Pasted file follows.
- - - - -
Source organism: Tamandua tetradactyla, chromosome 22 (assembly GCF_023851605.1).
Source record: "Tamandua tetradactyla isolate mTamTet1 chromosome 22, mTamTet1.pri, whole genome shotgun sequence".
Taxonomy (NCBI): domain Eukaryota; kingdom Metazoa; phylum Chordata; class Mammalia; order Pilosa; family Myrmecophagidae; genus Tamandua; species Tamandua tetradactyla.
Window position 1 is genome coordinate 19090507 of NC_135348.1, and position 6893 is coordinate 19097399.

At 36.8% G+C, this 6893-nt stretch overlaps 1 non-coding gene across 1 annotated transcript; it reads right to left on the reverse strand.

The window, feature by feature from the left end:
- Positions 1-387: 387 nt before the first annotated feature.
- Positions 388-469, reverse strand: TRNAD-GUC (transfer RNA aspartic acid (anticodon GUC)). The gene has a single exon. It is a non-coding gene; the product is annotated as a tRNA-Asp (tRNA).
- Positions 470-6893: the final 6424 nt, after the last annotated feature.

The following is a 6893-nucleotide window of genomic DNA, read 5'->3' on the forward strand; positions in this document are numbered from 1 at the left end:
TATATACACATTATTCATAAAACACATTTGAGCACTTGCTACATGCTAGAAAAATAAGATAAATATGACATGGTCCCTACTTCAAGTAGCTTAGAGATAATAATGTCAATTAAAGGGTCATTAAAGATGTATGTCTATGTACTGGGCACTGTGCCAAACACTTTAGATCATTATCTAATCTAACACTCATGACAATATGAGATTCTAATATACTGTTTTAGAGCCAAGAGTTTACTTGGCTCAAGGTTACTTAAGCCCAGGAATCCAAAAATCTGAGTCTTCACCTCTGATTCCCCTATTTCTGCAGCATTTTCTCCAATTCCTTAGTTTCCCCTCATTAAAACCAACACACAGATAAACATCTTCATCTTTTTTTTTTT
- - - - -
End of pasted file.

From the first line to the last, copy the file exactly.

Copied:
Source organism: Tamandua tetradactyla, chromosome 22 (assembly GCF_023851605.1).
Source record: "Tamandua tetradactyla isolate mTamTet1 chromosome 22, mTamTet1.pri, whole genome shotgun sequence".
Taxonomy (NCBI): domain Eukaryota; kingdom Metazoa; phylum Chordata; class Mammalia; order Pilosa; family Myrmecophagidae; genus Tamandua; species Tamandua tetradactyla.
Window position 1 is genome coordinate 19090507 of NC_135348.1, and position 6893 is coordinate 19097399.

At 36.8% G+C, this 6893-nt stretch overlaps 1 non-coding gene across 1 annotated transcript; it reads right to left on the reverse strand.

The window, feature by feature from the left end:
- Positions 1-387: 387 nt before the first annotated feature.
- Positions 388-469, reverse strand: TRNAD-GUC (transfer RNA aspartic acid (anticodon GUC)). The gene has a single exon. It is a non-coding gene; the product is annotated as a tRNA-Asp (tRNA).
- Positions 470-6893: the final 6424 nt, after the last annotated feature.

The following is a 6893-nucleotide window of genomic DNA, read 5'->3' on the forward strand; positions in this document are numbered from 1 at the left end:
TATATACACATTATTCATAAAACACATTTGAGCACTTGCTACATGCTAGAAAAATAAGATAAATATGACATGGTCCCTACTTCAAGTAGCTTAGAGATAATAATGTCAATTAAAGGGTCATTAAAGATGTATGTCTATGTACTGGGCACTGTGCCAAACACTTTAGATCATTATCTAATCTAACACTCATGACAATATGAGATTCTAATATACTGTTTTAGAGCCAAGAGTTTACTTGGCTCAAGGTTACTTAAGCCCAGGAATCCAAAAATCTGAGTCTTCACCTCTGATTCCCCTATTTCTGCAGCATTTTCTCCAATTCCTTAGTTTCCCCTCATTAAAACCAACACACAGATAAACATCTTCATCTTTTTTTTTTT